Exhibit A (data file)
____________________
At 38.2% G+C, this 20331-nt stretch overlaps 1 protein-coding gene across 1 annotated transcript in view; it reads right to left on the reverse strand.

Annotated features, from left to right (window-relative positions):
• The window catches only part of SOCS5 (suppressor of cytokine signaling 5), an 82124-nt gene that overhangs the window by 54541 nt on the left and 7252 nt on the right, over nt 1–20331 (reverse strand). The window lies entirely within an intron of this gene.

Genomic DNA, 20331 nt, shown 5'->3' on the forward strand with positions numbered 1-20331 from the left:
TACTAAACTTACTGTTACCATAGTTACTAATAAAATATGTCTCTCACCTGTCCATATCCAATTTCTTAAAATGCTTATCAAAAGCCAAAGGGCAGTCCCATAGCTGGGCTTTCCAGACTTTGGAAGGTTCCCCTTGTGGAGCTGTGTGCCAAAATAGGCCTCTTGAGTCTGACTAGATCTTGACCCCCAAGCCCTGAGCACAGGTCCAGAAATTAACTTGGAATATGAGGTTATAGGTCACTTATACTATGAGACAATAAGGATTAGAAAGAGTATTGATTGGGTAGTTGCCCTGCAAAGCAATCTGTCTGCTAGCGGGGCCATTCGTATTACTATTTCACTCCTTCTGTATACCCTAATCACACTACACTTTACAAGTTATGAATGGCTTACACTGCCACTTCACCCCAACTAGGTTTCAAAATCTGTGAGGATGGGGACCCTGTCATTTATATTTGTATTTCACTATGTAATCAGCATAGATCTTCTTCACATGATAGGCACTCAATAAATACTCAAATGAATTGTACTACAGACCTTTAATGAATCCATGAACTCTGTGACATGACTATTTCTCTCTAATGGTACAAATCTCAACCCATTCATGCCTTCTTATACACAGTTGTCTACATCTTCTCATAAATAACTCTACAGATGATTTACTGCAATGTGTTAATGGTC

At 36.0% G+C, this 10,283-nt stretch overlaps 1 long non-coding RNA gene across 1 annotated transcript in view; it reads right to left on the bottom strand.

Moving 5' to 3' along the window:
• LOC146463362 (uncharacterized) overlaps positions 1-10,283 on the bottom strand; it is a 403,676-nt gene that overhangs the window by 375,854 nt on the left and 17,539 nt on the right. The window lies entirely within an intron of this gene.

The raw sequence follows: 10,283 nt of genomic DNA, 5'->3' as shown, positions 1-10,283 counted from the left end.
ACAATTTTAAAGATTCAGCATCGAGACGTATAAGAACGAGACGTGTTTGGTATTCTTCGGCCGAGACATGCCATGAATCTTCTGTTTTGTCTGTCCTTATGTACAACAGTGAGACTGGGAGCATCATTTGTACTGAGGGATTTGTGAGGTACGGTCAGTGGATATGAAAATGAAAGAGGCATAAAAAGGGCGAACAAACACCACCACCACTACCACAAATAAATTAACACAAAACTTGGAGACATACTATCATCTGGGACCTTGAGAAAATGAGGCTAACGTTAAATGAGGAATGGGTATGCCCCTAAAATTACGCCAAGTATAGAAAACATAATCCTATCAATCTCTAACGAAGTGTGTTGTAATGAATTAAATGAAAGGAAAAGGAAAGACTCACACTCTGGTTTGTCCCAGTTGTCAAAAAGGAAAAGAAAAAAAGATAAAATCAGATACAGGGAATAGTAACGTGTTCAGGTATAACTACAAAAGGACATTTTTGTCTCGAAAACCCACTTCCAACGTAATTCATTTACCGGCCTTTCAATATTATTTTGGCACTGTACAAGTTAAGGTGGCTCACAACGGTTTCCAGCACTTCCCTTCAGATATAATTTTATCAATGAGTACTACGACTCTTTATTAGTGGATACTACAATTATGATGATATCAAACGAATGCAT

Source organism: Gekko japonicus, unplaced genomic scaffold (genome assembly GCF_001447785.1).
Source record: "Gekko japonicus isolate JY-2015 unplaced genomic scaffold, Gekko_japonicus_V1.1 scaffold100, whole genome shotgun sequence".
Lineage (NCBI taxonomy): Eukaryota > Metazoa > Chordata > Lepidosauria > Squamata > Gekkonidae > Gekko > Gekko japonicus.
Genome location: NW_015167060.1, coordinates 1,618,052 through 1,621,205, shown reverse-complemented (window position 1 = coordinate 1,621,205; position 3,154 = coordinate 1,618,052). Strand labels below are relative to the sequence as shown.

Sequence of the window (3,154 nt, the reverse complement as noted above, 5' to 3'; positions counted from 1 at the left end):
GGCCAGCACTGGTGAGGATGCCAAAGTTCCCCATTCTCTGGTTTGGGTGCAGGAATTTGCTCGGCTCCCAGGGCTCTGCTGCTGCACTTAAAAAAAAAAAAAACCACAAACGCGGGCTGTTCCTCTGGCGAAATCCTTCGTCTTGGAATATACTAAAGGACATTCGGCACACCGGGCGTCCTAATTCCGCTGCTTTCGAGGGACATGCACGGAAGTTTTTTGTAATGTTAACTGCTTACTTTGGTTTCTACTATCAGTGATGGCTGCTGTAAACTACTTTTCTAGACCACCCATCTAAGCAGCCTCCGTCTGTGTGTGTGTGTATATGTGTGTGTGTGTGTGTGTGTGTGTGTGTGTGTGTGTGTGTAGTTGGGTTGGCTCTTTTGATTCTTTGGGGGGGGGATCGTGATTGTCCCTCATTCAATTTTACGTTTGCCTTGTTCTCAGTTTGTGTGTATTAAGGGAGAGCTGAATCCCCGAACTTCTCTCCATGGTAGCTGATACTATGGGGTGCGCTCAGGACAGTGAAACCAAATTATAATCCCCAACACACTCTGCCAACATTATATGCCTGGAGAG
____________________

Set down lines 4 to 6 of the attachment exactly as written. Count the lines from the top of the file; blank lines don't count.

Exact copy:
Genomic DNA, 20331 nt, shown 5'->3' on the forward strand with positions numbered 1-20331 from the left:
TACTAAACTTACTGTTACCATAGTTACTAATAAAATATGTCTCTCACCTGTCCATATCCAATTTCTTAAAATGCTTATCAAAAGCCAAAGGGCAGTCCCATAGCTGGGCTTTCCAGACTTTGGAAGGTTCCCCTTGTGGAGCTGTGTGCCAAAATAGGCCTCTTGAGTCTGACTAGATCTTGACCCCCAAGCCCTGAGCACAGGTCCAGAAATTAACTTGGAATATGAGGTTATAGGTCACTTATACTATGAGACAATAAGGATTAGAAAGAGTATTGATTGGGTAGTTGCCCTGCAAAGCAATCTGTCTGCTAGCGGGGCCATTCGTATTACTATTTCACTCCTTCTGTATACCCTAATCACACTACACTTTACAAGTTATGAATGGCTTACACTGCCACTTCACCCCAACTAGGTTTCAAAATCTGTGAGGATGGGGACCCTGTCATTTATATTTGTATTTCACTATGTAATCAGCATAGATCTTCTTCACATGATAGGCACTCAATAAATACTCAAATGAATTGTACTACAGACCTTTAATGAATCCATGAACTCTGTGACATGACTATTTCTCTCTAATGGTACAAATCTCAACCCATTCATGCCTTCTTATACACAGTTGTCTACATCTTCTCATAAATAACTCTACAGATGATTTACTGCAATGTGTTAATGGTC

At 36.0% G+C, this 10,283-nt stretch overlaps 1 long non-coding RNA gene across 1 annotated transcript in view; it reads right to left on the bottom strand.